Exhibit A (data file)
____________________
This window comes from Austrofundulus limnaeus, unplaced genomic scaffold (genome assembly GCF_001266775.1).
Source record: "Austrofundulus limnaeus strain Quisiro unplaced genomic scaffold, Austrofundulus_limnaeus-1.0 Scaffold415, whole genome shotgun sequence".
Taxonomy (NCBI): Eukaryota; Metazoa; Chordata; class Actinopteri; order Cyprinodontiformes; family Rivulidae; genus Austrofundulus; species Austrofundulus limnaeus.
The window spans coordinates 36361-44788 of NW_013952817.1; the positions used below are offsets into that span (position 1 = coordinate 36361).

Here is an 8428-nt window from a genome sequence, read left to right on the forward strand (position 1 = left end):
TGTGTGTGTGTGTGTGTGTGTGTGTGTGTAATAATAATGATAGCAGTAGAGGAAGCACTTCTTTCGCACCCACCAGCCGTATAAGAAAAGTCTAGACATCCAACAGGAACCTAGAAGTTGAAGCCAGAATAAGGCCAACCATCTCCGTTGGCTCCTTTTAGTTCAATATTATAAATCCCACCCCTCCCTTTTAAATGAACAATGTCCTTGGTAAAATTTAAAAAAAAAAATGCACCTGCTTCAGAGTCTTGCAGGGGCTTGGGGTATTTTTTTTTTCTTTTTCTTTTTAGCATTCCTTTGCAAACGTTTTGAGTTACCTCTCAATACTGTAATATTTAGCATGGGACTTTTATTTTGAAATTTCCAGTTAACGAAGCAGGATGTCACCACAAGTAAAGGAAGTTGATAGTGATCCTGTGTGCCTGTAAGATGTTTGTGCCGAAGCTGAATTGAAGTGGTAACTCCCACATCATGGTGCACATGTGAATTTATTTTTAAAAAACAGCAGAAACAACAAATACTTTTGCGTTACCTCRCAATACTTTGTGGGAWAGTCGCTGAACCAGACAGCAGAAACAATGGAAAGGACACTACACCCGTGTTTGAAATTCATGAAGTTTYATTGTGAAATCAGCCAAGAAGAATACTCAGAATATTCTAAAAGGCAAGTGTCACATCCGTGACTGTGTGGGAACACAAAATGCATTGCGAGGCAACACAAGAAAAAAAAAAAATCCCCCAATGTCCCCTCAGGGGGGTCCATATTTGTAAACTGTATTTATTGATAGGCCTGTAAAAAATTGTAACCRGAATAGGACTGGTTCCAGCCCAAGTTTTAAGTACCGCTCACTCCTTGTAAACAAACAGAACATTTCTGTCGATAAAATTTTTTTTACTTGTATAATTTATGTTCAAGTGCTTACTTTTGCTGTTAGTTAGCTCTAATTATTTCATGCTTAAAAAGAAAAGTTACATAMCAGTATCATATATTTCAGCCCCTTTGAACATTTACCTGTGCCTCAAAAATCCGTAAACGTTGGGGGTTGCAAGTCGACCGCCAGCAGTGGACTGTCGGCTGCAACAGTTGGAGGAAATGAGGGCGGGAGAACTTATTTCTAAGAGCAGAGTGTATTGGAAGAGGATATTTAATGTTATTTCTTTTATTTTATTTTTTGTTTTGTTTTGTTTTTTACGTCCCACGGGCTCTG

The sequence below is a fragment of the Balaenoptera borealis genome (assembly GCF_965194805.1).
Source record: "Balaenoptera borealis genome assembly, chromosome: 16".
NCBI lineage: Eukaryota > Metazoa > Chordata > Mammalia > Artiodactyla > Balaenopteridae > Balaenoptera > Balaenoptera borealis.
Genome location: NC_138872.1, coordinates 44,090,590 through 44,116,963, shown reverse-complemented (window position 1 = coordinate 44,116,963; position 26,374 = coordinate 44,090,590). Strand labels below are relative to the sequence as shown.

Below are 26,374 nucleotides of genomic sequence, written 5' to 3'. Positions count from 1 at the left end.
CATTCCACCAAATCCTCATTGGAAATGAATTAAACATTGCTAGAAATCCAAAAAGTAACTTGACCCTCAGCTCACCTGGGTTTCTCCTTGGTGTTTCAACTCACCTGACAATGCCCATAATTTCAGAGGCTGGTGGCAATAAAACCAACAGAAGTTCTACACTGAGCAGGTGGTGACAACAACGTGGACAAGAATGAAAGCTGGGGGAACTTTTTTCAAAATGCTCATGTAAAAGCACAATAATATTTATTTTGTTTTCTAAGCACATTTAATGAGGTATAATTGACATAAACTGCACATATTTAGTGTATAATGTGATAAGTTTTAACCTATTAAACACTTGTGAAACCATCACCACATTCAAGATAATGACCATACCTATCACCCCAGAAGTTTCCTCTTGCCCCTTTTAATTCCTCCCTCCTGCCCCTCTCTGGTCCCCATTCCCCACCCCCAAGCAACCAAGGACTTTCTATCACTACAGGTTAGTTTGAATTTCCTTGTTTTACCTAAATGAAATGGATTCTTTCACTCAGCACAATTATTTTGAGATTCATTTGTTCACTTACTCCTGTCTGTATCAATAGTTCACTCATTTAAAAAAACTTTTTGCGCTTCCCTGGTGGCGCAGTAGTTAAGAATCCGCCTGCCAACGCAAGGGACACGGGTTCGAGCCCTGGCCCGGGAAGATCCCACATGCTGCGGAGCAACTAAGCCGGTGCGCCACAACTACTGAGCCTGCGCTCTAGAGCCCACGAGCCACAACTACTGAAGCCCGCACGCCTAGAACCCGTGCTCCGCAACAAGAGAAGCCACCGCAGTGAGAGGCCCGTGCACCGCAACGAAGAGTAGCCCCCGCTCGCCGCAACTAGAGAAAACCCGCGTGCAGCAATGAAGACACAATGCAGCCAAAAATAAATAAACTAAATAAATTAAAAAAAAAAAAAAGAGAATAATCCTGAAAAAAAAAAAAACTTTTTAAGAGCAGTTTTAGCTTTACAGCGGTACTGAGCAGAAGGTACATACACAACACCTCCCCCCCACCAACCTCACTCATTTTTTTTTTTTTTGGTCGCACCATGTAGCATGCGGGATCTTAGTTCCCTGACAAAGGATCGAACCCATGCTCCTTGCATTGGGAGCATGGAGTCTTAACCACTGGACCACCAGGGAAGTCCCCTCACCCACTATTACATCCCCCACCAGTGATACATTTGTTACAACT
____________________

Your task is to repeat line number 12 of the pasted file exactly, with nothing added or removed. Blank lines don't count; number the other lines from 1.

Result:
CATTCCACCAAATCCTCATTGGAAATGAATTAAACATTGCTAGAAATCCAAAAAGTAACTTGACCCTCAGCTCACCTGGGTTTCTCCTTGGTGTTTCAACTCACCTGACAATGCCCATAATTTCAGAGGCTGGTGGCAATAAAACCAACAGAAGTTCTACACTGAGCAGGTGGTGACAACAACGTGGACAAGAATGAAAGCTGGGGGAACTTTTTTCAAAATGCTCATGTAAAAGCACAATAATATTTATTTTGTTTTCTAAGCACATTTAATGAGGTATAATTGACATAAACTGCACATATTTAGTGTATAATGTGATAAGTTTTAACCTATTAAACACTTGTGAAACCATCACCACATTCAAGATAATGACCATACCTATCACCCCAGAAGTTTCCTCTTGCCCCTTTTAATTCCTCCCTCCTGCCCCTCTCTGGTCCCCATTCCCCACCCCCAAGCAACCAAGGACTTTCTATCACTACAGGTTAGTTTGAATTTCCTTGTTTTACCTAAATGAAATGGATTCTTTCACTCAGCACAATTATTTTGAGATTCATTTGTTCACTTACTCCTGTCTGTATCAATAGTTCACTCATTTAAAAAAACTTTTTGCGCTTCCCTGGTGGCGCAGTAGTTAAGAATCCGCCTGCCAACGCAAGGGACACGGGTTCGAGCCCTGGCCCGGGAAGATCCCACATGCTGCGGAGCAACTAAGCCGGTGCGCCACAACTACTGAGCCTGCGCTCTAGAGCCCACGAGCCACAACTACTGAAGCCCGCACGCCTAGAACCCGTGCTCCGCAACAAGAGAAGCCACCGCAGTGAGAGGCCCGTGCACCGCAACGAAGAGTAGCCCCCGCTCGCCGCAACTAGAGAAAACCCGCGTGCAGCAATGAAGACACAATGCAGCCAAAAATAAATAAACTAAATAAATTAAAAAAAAAAAAAAGAGAATAATCCTGAAAAAAAAAAAAACTTTTTAAGAGCAGTTTTAGCTTTACAGCGGTACTGAGCAGAAGGTACATACACAACACCTCCCCCCCACCAACCTCACTCATTTTTTTTTTTTTTGGTCGCACCATGTAGCATGCGGGATCTTAGTTCCCTGACAAAGGATCGAACCCATGCTCCTTGCATTGGGAGCATGGAGTCTTAACCACTGGACCACCAGGGAAGTCCCCTCACCCACTATTACATCCCCCACCAGTGATACATTTGTTACAACT